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The Combustion of Hydrocarbons - Chemistry.

The Incomplete Combustion of Natural Gas - Methane.

Incomplete combustion means burning in a lack of air
(not enough oxygen). If there is not enough oxygen
available for all the carbon to turn into carbon dioxide
(see complete combustion), then some or all of the
carbon turns to carbon monoxide. This happens with
any hydrocarbon. We shall take methane as an example.

During incomplete combustion methane gas burns with a
yellow flame
(unlike the clear blue flame seen in complete combustion).
Carbon particles (sooty marks) may also be seen.

methane + oxygen  arrow  carbon monoxide + water.
2CH4(g) + 3O2(g)   arrow          2CO(g)    +    4H2O(l)

What is Carbon Monoxide?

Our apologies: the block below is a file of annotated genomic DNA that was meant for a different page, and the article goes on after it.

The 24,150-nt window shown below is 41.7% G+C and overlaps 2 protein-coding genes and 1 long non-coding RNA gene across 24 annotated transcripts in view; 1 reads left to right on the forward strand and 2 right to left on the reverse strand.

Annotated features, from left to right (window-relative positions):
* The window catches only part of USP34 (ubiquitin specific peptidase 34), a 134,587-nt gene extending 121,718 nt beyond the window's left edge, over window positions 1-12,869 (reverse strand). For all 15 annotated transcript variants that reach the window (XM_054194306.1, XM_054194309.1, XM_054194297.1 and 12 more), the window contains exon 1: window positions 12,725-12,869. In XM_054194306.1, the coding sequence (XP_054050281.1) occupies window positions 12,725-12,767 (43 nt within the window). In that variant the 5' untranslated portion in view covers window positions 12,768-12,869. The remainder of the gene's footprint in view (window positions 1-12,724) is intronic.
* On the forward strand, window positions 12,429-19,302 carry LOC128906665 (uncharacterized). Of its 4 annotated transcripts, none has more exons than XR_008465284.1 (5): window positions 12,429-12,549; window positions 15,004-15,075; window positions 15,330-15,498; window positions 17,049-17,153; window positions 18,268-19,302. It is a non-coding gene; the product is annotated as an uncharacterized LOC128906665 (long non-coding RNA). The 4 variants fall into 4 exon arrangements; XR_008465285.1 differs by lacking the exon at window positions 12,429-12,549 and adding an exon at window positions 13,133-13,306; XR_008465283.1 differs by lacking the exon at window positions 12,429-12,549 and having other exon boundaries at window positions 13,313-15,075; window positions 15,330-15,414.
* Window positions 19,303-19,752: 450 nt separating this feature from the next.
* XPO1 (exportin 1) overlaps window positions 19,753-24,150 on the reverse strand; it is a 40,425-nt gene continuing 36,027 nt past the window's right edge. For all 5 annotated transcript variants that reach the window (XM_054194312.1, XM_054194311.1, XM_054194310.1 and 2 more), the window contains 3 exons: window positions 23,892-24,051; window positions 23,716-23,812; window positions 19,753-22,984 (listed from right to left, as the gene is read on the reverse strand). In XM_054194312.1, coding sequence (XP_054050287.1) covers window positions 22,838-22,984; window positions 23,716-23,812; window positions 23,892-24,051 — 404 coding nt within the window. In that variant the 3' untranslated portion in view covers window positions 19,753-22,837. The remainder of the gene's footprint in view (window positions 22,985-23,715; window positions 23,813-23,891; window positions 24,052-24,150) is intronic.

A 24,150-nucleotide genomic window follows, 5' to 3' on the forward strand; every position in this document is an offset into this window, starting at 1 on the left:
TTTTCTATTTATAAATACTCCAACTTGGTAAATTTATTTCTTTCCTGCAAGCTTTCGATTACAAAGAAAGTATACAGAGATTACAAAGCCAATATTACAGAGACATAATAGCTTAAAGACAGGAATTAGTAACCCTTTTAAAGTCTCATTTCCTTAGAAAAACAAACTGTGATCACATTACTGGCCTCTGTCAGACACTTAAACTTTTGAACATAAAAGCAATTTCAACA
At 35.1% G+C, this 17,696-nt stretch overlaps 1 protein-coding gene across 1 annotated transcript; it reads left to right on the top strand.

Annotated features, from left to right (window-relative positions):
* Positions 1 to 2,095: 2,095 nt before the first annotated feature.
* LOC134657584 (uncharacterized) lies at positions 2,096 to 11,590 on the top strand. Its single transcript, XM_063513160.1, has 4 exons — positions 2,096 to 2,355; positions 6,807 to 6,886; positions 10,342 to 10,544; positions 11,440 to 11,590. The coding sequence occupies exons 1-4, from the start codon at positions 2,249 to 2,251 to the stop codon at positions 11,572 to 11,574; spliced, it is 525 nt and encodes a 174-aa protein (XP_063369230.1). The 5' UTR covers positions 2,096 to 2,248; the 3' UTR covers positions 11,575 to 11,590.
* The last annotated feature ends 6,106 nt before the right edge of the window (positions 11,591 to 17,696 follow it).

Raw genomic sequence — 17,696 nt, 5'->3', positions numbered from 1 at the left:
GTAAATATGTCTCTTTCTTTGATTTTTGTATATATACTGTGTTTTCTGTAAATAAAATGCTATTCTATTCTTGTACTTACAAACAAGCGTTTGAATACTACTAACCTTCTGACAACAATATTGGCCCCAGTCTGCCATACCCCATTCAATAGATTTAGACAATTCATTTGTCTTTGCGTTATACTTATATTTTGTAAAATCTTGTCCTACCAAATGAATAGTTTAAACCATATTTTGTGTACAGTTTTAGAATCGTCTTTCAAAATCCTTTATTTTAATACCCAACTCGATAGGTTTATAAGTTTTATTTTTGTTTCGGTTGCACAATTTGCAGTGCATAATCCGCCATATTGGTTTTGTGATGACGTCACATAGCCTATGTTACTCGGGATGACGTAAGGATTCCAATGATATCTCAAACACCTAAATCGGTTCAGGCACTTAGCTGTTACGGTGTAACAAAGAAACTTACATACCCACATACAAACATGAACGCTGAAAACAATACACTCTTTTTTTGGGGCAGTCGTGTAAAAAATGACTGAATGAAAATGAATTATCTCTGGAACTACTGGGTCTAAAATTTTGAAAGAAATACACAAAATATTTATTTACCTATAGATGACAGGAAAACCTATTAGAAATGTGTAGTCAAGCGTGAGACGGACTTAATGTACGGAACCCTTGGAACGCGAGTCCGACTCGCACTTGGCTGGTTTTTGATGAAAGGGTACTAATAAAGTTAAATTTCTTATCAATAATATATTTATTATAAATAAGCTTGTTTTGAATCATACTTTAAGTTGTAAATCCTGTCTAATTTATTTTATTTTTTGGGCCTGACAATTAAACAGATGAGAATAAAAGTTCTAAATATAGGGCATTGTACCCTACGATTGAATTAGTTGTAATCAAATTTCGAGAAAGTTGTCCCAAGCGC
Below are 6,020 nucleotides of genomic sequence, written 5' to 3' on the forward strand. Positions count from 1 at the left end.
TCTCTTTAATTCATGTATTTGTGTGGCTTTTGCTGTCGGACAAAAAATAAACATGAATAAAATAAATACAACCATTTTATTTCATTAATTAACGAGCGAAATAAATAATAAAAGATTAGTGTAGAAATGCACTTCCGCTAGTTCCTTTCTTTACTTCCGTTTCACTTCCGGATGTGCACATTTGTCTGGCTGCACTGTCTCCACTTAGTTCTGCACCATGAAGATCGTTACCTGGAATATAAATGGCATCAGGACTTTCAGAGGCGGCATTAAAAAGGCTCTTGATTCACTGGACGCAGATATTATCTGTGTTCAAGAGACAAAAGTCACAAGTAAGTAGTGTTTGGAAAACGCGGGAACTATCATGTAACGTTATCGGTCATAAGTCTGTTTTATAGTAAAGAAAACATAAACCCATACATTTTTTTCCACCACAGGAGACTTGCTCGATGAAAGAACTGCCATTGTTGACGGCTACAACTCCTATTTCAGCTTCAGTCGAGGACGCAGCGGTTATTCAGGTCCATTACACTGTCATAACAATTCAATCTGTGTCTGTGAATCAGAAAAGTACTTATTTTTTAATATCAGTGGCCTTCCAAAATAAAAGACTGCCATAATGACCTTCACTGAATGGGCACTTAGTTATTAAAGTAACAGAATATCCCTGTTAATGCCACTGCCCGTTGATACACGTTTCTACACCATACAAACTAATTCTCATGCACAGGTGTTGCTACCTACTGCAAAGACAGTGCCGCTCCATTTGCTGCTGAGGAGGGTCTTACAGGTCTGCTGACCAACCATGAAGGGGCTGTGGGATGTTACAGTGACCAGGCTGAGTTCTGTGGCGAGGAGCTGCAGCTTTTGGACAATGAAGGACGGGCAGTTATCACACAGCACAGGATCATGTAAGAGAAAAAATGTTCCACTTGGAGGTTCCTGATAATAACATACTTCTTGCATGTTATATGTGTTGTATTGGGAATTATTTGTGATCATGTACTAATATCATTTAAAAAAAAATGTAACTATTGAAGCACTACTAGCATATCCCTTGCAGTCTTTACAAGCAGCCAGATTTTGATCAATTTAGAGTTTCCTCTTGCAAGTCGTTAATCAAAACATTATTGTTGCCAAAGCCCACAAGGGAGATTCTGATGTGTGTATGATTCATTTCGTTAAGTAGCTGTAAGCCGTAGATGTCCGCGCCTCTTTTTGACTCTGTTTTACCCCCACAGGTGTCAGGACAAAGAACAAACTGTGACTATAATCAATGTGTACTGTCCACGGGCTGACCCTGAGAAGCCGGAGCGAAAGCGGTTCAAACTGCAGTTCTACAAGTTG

Carbon monoxide is a very poisonous gas.
It can not be seen or smelt.
Faulty gas fires or boilers may produce carbon monoxide
and poison the air in a room without anyone knowing.
Every year, people die from carbon monoxide poisoning.

Why is Carbon Monoxide Poisonous?

Carbon monoxide acts as a poison by combining with
haemoglobin in the blood. Haemoglobin normally reacts
with oxygen from the air and transports the oxygen to
the parts of the body which need it. Carbon monoxide is
much more reactive with haemoglobin than oxygen is.
It combines to form a stable compound with haemoglobin,
preventing the transport of oxygen around the body.
The person dies by suffocating from the inside (nasty!).

Combustion of hydrocarbons, whether
complete or incomplete, have environmental
and health concerns, see environmental issues.

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